A culture of open and authentic communication improves the bottom-line of any business.
Employee engagement increases, staff churn reduces and productivity rises.
The person at the desk next to yours is more likely to have a smile on their face, say ‘hi’ to you in the morning and be there to support you throughout the working day.
Achieving a five-star culture is no overnight task but HR expert and Kelling Wood associate, Stephanie Lunn, says there are seven important building blocks that can help to speed up the process.
- Start at the top
The very top.
Says Lunn: ‘The way in which the CEO or MD communicates sets the tone for the rest of the business. Their leadership style legitimises behaviour for others and is the most potent factor in establishing communication norms in the business.
‘In even the largest business, the way in the which the leader treats their peers and closest colleagues will permeate through the organisation.’
- Follow my leader
‘A vibrant and positive culture needs consistency, and so senior managers need to follow the style and spirit of the leader as closely as possible,’ says Lunn.
‘This isn’t about cloning, it’s about sharing values and ways of dealing with people. The establishment and presentation of a united front means that any nasty surprises come from the outside world and not from the home team.’
- Be feedback friendly
Ever had 360 feedback in a review that harks back to events way back when?
It’s the sign of a culture that’s over-reliant on process needs to focus on real-time interaction.
‘Feedback needs to given as close to the event as possible,’ says Lunn. ‘It should always be honest and never deliberately hurtful. The conversation should be about how to improve things by working together, next time around.
‘To be truly effective, the feedback has to come within a context in which nobody is frightened, it’s an adult-to-adult conversation and both parties understand the goals to which they are working.’
- Praise the Lord. Or at least your colleagues
‘She’s had enough recognition already’ and ‘he’s only doing his job’ are two common management attitudes that can seriously undermine the workplace culture.
‘Letting people know they are doing a good job, frequently and with reference to specific things they are doing well is both a simple step to take and a fundamental part of an effective communication strategy,’ says Lunn.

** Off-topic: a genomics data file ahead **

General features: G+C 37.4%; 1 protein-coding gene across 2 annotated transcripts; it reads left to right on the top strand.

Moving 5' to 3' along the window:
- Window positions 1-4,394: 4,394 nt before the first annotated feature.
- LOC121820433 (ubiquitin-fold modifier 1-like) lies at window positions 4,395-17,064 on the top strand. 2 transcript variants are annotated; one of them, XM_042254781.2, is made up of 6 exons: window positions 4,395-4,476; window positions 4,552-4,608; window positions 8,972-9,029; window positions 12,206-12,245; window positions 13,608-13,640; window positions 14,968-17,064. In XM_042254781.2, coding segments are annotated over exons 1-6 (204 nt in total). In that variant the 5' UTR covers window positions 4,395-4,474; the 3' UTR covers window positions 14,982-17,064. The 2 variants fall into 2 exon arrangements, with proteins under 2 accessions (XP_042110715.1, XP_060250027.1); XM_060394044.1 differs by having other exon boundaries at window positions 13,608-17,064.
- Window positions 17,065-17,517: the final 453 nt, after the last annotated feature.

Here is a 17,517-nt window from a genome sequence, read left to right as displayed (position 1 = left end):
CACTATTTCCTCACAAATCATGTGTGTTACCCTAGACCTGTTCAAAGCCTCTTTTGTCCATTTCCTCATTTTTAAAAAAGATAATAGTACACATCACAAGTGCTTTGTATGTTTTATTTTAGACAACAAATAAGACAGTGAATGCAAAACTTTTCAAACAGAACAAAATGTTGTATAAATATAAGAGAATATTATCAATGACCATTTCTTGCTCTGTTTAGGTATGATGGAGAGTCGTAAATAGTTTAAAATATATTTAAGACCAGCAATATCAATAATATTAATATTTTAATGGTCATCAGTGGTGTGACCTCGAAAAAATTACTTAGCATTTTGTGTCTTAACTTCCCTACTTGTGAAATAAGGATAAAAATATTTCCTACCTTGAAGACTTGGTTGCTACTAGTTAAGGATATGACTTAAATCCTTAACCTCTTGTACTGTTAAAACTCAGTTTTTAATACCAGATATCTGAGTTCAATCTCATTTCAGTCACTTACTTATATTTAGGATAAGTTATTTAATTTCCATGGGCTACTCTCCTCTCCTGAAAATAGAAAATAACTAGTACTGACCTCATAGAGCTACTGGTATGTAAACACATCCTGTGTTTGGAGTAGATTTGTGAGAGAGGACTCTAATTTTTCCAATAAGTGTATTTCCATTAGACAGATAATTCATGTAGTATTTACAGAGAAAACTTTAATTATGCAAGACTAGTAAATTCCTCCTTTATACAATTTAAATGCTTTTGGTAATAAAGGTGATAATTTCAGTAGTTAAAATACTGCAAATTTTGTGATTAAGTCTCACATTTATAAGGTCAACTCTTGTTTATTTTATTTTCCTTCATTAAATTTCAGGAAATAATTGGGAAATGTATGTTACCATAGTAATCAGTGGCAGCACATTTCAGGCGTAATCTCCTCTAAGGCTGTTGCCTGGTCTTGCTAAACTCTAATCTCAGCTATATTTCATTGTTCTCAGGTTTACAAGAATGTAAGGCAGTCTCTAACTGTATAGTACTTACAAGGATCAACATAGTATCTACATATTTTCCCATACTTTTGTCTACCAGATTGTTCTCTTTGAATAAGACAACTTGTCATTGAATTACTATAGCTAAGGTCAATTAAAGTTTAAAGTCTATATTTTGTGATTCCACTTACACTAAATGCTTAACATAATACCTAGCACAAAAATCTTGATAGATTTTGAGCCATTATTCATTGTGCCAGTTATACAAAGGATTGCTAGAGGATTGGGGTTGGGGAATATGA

She refers in particular to The Carrot Principle (Gostick & Elton, 2007) which concludes, after researching 200,000 workers over a ten year period, that purpose based recognition is the most effective management tool for reducing staff turnover and improving results. Indeed, the authors are clear that the absence of such recognition greatly undermines the impact of incentives such as monetary bonuses and staff parties and celebrations.
That the pace of change in the workplace is continually accelerating causes many businesses to skip a vital stage in the communication process.
‘Too often the emphasis is on what’s going to change and who it’s going to effect. Why the change is happening, in terms of the circumstances that caused it and the desired outcomes, are an essential part of any communication strategy.
‘If they are to embrace a new direction of travel, people need to understand ‘why’ and the ‘why’ offered by the leadership has to tally with their colleague’s everyday working-life experiences,’ says Lunn.
- Have a policy on policies
‘Your policy should be to have a comprehensive and up-to-date set of policies on all the key HR issues, from maternity rights to holidays and health and safety,’ says Lunn.
‘Equally importantly, your HR policies should be written in a language that reflects your business and the values you wish to uphold. Many employers rightly give new joiners a staff handbook on day one, so it’s important that this becomes a positive part of the joining experience rather than something that will convey a sense of an organisation that primarily wants to cover its back.’
- Provide somewhere to go
Trends towards open-plan offices, virtual working and hot-desking can sometimes enhance authentic communication in the workplace, but businesses should not overlook the need for people to gather in small groups so that they can hold private and confidential conversations.
‘If it’s easy to find a space for a quiet conversation with an approachable and supportive manager, very many problems can be nipped in the bud and attention can return to the job in hand,’ says Lunn.